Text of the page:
Cobain was on a mission to get happy. At the same time he realised his musical future lay, not in electronic soundscapes but actual songs – albeit experimental, exploratory ones – with words. Loquacious in interviews and with ideas to burn, Cobain was as far from the anonymous, monosyllabic techno muso as you could get.
“The truth is,” he says, “on press days I’d speak to hundreds of journalists from around the world. I was doing half-hour speeches.”
Cobain scoured second-hand shops for “obscure prog” and as many records as he could find bearing “interesting instrumentation and cosmic songtitles”. Donovan, the Mahavishnu Orchestra and Alice Coltrane were among the artists he discovered. These would form the basis of the Monstrous Psychedelic Bubble mix CDs.
Had the 47-year-old been around in the early 70s as a record-buyer (he was born in May 1967, two weeks before the release of Sgt Pepper), Prog wonders whether he would have been more into psych, prog or kraut?
“Probably I’d have been dabbling with them all, and been the first to put them all on one album,” he suggests. “People are surprised to see John Lydon was into Kate Bush. I’m not. A hippie is a punk in a different era.”
The Amorphous Androgynous of The Isness and its follow-ups Alice In Ultraland (2005) and The Peppermint Tree & The Seeds Of Superconsciousness (2008) reflected Cobain’s intention to “use the studio creatively, only with instruments not alien electronic noise”. These albums were a blend of strummed guitar and what he calls “studio bend”. Having grown bored, after a decade of making electronic dance, with beats, he discovered 1967. Once he’d ransacked psychedelia, he moved onto 1972: prog’s golden age.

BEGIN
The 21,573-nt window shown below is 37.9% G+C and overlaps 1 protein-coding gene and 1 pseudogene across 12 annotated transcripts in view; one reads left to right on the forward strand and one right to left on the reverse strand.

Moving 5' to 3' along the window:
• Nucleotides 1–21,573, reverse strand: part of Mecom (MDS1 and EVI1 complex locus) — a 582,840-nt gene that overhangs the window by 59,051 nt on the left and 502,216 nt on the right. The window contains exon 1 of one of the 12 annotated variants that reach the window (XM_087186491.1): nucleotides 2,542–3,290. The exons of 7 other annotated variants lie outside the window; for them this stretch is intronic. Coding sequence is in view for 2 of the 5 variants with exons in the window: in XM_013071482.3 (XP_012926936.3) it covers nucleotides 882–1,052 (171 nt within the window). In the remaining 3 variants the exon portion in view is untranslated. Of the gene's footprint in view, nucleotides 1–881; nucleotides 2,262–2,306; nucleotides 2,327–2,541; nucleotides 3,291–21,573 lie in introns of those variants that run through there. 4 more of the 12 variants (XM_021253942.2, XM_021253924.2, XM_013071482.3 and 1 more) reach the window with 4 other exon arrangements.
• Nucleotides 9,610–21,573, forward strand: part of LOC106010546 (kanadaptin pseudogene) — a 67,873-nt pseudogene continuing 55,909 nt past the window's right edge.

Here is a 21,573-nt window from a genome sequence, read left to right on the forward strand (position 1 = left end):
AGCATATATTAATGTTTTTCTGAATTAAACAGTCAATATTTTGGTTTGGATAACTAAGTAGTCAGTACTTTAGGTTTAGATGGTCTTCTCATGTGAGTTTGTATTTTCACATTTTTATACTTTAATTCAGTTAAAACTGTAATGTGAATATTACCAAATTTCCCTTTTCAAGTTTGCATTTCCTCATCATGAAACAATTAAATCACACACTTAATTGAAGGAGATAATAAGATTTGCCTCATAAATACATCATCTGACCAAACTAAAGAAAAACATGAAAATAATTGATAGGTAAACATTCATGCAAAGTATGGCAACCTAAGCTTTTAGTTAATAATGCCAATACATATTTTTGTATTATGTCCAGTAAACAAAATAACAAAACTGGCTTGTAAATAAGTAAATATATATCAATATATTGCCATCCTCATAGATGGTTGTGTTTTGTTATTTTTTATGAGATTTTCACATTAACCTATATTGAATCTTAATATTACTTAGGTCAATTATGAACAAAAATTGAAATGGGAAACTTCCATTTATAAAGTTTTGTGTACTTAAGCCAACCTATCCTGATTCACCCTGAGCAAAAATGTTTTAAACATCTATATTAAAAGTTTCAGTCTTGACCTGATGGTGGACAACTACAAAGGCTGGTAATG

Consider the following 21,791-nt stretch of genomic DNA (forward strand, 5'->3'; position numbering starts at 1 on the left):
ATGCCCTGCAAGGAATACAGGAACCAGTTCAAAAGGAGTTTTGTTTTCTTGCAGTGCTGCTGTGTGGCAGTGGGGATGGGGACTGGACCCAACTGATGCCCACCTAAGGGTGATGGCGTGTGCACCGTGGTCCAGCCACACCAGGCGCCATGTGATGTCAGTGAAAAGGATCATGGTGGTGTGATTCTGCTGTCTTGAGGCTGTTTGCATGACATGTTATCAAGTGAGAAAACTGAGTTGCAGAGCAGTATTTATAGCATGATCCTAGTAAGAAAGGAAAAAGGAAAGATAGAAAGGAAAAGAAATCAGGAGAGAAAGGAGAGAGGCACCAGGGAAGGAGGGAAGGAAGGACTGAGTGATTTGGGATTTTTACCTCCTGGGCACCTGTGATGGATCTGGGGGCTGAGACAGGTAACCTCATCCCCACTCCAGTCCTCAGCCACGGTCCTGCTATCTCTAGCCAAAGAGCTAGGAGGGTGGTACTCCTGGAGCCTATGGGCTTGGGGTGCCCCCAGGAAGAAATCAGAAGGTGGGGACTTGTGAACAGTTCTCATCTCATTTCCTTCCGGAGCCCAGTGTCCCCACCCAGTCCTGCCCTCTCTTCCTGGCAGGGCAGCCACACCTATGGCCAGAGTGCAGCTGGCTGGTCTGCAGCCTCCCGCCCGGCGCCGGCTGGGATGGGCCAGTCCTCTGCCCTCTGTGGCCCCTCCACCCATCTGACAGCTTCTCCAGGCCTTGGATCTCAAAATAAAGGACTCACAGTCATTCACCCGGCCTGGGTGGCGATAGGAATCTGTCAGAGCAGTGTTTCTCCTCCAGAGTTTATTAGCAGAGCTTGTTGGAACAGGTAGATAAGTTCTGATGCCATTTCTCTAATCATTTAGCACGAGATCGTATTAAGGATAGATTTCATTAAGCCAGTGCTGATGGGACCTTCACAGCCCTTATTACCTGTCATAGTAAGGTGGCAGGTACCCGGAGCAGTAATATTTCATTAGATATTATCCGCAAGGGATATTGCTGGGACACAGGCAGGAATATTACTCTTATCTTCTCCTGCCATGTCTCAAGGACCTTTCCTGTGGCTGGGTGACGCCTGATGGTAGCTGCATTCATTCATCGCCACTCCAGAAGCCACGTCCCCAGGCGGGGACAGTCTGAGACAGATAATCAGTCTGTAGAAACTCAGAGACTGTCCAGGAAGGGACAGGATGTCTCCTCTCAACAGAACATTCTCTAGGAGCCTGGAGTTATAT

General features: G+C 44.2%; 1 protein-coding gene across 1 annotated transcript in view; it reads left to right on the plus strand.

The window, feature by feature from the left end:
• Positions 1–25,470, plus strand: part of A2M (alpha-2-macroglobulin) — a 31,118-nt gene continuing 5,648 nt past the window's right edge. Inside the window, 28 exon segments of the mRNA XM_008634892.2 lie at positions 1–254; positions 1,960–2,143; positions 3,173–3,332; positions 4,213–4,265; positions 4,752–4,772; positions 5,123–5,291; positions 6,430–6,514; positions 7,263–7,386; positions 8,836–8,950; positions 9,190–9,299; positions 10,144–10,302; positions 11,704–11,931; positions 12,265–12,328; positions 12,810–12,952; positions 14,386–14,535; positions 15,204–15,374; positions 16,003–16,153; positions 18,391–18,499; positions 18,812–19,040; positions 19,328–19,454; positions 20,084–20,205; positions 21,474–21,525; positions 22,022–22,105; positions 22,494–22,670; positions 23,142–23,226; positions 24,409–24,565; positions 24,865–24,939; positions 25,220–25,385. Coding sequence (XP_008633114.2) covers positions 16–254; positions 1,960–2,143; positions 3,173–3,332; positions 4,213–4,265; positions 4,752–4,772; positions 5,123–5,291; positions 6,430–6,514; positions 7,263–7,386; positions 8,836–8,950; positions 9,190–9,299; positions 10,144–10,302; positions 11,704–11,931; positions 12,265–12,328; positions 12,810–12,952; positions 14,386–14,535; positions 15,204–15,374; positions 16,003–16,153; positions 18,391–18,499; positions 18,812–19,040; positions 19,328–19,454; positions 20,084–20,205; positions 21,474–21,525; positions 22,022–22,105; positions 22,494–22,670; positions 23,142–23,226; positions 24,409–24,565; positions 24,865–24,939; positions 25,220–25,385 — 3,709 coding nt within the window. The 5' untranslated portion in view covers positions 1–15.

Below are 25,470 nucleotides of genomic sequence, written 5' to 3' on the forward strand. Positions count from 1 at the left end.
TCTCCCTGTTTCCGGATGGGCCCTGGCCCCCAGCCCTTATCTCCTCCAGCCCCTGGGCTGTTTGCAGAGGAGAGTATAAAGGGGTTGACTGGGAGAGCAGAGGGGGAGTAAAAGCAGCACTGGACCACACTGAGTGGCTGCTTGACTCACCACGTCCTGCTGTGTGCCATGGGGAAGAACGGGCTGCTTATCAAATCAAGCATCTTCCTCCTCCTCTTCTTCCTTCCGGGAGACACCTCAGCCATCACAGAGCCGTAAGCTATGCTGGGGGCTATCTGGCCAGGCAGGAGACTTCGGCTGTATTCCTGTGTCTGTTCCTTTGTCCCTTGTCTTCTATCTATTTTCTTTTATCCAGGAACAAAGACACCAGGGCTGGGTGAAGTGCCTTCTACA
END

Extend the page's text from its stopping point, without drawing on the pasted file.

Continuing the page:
“By Alice…, we’d started to get a lot more prog,” he admits. Since then, there has been a series of soundtrack albums showcasing successful attempts, using live musicians, to recreate, for example, blaxploitation-era scores, and the Monstrous Psychedelic Bubble… series, of which The Wizards Of Oz is the latest and, arguably, greatest.
“We began to hatch a plan for an album devoted to Antipodean music in 2004, when we were on tour in Australia,” explains Cobain. “But it’s not your average psych album. We’re not interested in the past. We want a modern revolution; it’s just that we need the wisdom of the past to do that.
“I like our disrespect for history,” he adds. “I’m a non-expert.”
His is a punk vision of psych and prog. “There’s a rebelliousness to what we do,” he decides. It chimes with the times, and taps into insurrectionist currents. “I can see psychedelic bands around the world, and I see people disenfranchised with governments, yearning for freedom. And that’s what Monstrous Psychedelic Bubble is about – a birthright for freedom, colour and interconnectedness. That is the future. A vision that is progressive.”
This feature originally appeared in issue 56 of Prog Magazine.